We absolutely love utilizing all the space in our home. This DIY corner desk was the perfect fit in our basement. Learn how to build your own wooden corner desk to capture all the space in your home.
This DIY wood project is a continuation of all the fun things we have been making to turn a room in our basement into a homeschool and craft room for our kids. I know all the parents out there completely understand why we decided we needed to have this extra working space set aside for our children.
Only one of our children is in “zoom university” right now and the others love creating. We felt creating a DIY floating wooden desk with 3 seats was the perfect DIY basement project for the corner of the room.
Our Kid Craft Room Design
The first thing we did in this room was work on adding more storage. This school and craft room idea started with simply wanting to redo the basement closet in this room to store all of the art and craft supplies we had.
Adding farmhouse open shelves to our basement cinderblock walled closet was a lifesaver for extra storage. Next, a DIY desk build using shelf brackets was finally going to give us enough space for each kid to work.
There are so many amazing playroom ideas (like in this House Beautiful slideshow) out there but we are loving our unique DIY kid’s room. I am sure that our project is maybe a little more budget-friendly as well!
Read more>>>>>Check out how ugly the basement closet was before we waterproofed it!!!
Why did we decide to build a floating L-shape corner desk?
At first, our kid’s craft room design was to have a floating desk along the back wall. However, the corner of the room was the perfect space to create a home office for our children.
The layout of the small room made it so that a floating corner desk was going to be better. If all three children wanted to be in there at once, it may be a little tight but doable.
The best part about this design is that we are able to customize each child’s workspace.
If they were all sharing the same spot, they would not have a personalized space. I am sure one would make the other upset by moving things around.
Other DIY Projects Around The Desk
Each side of the desk will also have a DIY pegboard organizer above the work spot. (See how we made our easy pegboard organizers).
After seeing the finished desk with chairs we decided to display the pegboard horizontally and use the extra on a different wall as an easy way to display projects and artwork.
With this DIY L-shaped desk, we are able to utilize this small room to fully accommodate our children. A small easel, reading station, and extra storage in our craft room for our children.
How to determine the size and desk design?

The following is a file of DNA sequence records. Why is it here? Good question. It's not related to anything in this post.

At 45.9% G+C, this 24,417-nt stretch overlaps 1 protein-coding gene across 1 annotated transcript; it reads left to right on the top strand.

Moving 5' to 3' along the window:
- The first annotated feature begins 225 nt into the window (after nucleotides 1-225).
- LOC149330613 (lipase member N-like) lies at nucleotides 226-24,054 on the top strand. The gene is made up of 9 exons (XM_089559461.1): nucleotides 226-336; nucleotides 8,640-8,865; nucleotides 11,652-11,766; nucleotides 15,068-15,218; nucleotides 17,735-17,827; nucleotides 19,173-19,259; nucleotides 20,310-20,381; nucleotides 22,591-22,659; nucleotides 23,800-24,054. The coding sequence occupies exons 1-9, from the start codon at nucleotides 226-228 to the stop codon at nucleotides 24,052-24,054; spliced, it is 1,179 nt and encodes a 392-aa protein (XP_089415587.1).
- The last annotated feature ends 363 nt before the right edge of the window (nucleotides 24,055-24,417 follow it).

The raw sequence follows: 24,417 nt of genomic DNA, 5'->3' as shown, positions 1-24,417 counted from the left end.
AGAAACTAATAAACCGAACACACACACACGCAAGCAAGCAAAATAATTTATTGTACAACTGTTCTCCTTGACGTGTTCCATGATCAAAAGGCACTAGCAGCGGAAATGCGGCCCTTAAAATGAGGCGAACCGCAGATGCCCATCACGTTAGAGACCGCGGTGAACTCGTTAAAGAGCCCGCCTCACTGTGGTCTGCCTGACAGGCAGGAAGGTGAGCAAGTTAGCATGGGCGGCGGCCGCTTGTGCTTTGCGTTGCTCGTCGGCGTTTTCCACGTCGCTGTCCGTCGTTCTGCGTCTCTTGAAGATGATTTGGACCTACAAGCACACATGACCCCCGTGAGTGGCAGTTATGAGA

For reference, our desk is approximately 55″ on one side and 83″ on the other side x 18” off the wall. We knew we wanted an l-shaped desk to best utilize the space of the small room.
Here is a diagram to hopefully help you visualize the dimensions of our desk. Remember that our desk is meant as a kid crafting area and workspace. If I were making this for myself, I most likely would have made the desk a little wider than 18″.
You can modify these measurements to create a small corner desk for your home office that might need to only fit one person. However, we would recommend that you make your desk for an adult wider than 18″ deep.
Height of Desk
You will also need to decide the height of your desk. We made ours 2” shorter than our kitchen table, but made sure regular-sized chairs would fit. You may need to work a little backward on your design and make sure whatever stools or chairs you are using will work.
I debated about getting new stools but knew we had repurposed chairs in our attic that would work perfectly. So we went with my chalk-painted and reupholstered chairs. I know the fabric may take a beating with young children in an art room.
Using things you already have is part of our DIY mentality.
If I was going to purchase new stools, I was going to get metal ones as we have in our kitchen. But I really like our shabby-chic desk chairs and I already had these refinished chairs in storage!
Other Factors To Consider When Constructing Your Floating Desk
- Determine the desk materials you want to use. Our desk is made out of birch plywood and oak molding for the front piece.
- A Butcher block top could also be a great option but would be more expensive.
- If you want to paint the plywood or need a cheaper option you could construct this completely out of CDX. It would not have as nice of a finish, but it would be cheaper.
- Wood studs behind your drywall are typically spaced 16” apart. We bought one bracket for each stud for the length of the desk.
- Using shelf brackets still gives the illusion of a floating desk, but the sturdiness of using heavy-duty brackets. You honestly can barely see our brackets once the whole desk area and the room was completed (unless you are looking up at the bottom of the desk).